The UHS Henderson project is a 142 bed medical facility that spans more than 250,000 square feet. The hospital is built for future expansions and features  four operating rooms, with two shelled OR rooms for future expansion, women’s center, including  labor, delivery, recovery,  post-partum, C-Section, and NICU, cath lab, GI bronchial, and radiology services with a target value design of $170 million.

The UHS Henderson Hospital project utilized an integrated lean project delivery (ILPD) method which strives to elimimate waste in construction. Likewise, the project features an IFOA (integrated form of agreement) contract to bind together ten different companies, including Universal Health Services, Southland Industries, Turner Construction, SR Construction, Berg Electric, Buehler & Buehler, Amfab Steel, Excel Engineering, Anning-Johnson, and HMC Architects. With an IFOA, all 10 companies have a shared interest in striving to achieve the same goals.

The IFOA contract ties together these 10 companies to share in the risk or reward of the project. The team is incentivized to increase quality while decreasing cost. The incentive is the 50 percent enhanced profit. If the total project cost is less than the agreed contract value, the savings go back to the signing partners, up to 50 percent of the agreed profit. For example, if the entire profit pool for the project is $5,000,000 the team can earn up to an additional $2,500,000 of profit split amongst the team. Any savings beyond that will go straight back to the owner for additional upgrades that may not be in the current contractual value, this is called Project Target Cost Estimate (PTCE). In order for the team to receive the enhanced profit, the goals set in  the contract must be met. These goals are defined as:

  1. Energy Star Rating of 90 or higher for the first 12 months of operation (8% of the enhanced profit pool)
  2. Hospital Consumer Assessment of Healthcare Providers and Systems (HCAHPS) scores during the first 12 months show an average Cleanliness of the Hospital Environment at a rating of 82 or higher, or 15% above the national average, (8% of the enhanced profit pool)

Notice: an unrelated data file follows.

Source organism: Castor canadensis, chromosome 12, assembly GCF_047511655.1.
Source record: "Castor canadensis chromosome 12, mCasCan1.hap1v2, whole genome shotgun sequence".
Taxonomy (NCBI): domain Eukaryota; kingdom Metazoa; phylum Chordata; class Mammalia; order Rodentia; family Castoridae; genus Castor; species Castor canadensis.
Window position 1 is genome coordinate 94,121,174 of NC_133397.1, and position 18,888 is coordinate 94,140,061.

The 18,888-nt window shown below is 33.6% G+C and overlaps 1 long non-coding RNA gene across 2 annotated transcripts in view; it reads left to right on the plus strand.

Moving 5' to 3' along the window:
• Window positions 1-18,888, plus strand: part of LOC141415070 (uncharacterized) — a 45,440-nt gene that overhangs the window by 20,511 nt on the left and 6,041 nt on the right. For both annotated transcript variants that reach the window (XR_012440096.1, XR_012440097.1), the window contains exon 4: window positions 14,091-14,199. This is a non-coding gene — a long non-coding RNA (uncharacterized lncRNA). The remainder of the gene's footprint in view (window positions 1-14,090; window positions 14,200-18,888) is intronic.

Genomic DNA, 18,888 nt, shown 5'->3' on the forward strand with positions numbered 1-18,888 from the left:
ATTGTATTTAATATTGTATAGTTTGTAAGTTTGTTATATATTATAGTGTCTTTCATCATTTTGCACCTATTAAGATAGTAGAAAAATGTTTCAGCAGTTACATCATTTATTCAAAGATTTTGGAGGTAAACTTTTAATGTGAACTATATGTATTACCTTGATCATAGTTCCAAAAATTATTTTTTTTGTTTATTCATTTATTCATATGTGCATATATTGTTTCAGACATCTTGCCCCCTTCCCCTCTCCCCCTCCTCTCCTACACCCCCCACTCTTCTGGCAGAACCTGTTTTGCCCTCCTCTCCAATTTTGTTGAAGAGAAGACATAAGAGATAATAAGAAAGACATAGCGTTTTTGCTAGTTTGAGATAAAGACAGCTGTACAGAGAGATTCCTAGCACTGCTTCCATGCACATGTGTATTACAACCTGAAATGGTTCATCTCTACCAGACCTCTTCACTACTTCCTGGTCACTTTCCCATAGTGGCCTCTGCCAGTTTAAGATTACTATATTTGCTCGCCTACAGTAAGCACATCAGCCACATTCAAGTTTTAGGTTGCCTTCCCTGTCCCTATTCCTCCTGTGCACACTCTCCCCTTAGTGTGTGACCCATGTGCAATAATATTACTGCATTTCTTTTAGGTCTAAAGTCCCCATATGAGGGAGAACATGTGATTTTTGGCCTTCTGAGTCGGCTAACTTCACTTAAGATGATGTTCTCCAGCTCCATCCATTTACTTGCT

3. HCAHPS scores during the first 12 months show an average Quietness of Hospital Environment at a rating of 67 or higher, or 15% above the national average, (8% of the enhanced profit pool)
  4. Hospital Acquired Infections (HAIs) during the first 12 months rate an average of:
    1. 45 or less per 1,000 APD or MRSA infections (or 10 % below the national average)
    2. 81 or less per 1,000 APD or Clostridium Difficile (or 10 % under the CDC NHSN SIR)
    3. 45 or less per 1,000 APD for Multiple Drug Resistant Organisms (or 10% below the national average)
    4. HAI’s will be measured utilizing Standardized Infection Rations (SIR’s) and rates for MDROs. (8% of the enhanced profit pool)
  5. Hospital capital costs related to design or construction modifications or omissions are zero after 12 months. Any modifications or omission discovered may be paid out of this portion of the incentive up to the 8%. (8% of the enhanced profit pool)
  6. Patient falls during the first 12 months are an average of 2.15 or less, 10% lower than the UHS Benchmark of 2.39/1,000 APD. (8% of the enhanced profit pool)

The team was challenged to build a hospital with all of the requests from UHS and Valley Health System – a local operational branch of UHS in the Las Vegas Valley, that were incorporated for $170 million. This was no small task. The initial estimates of the hospital were well over the PTCE. Through heavy cooperation, collaboration, and innovation, the team was able work the estimate in order to achieve that PTCE. The team members work frivolously to find savings in just about any category, ranging from material and equipment buyouts to restructuring workflows in order to achieve maximum productivities.

The IFOA drives innovation, collaboration, and cooperation from all parties tied to it. Team members no longer focus on their own bottom line. With the profit pool of these ten companies tied together, it encourages team members to challenge each other on a continual basis to reduce risk and increase productivity. It is a never-ending exchange of trade-offs where somebody may take a $100,000 hit in order for another to achieve a $250,000 savings. Overall, it creates a safe environment where team members can present their risks or opportunities without the fear of reprisal.



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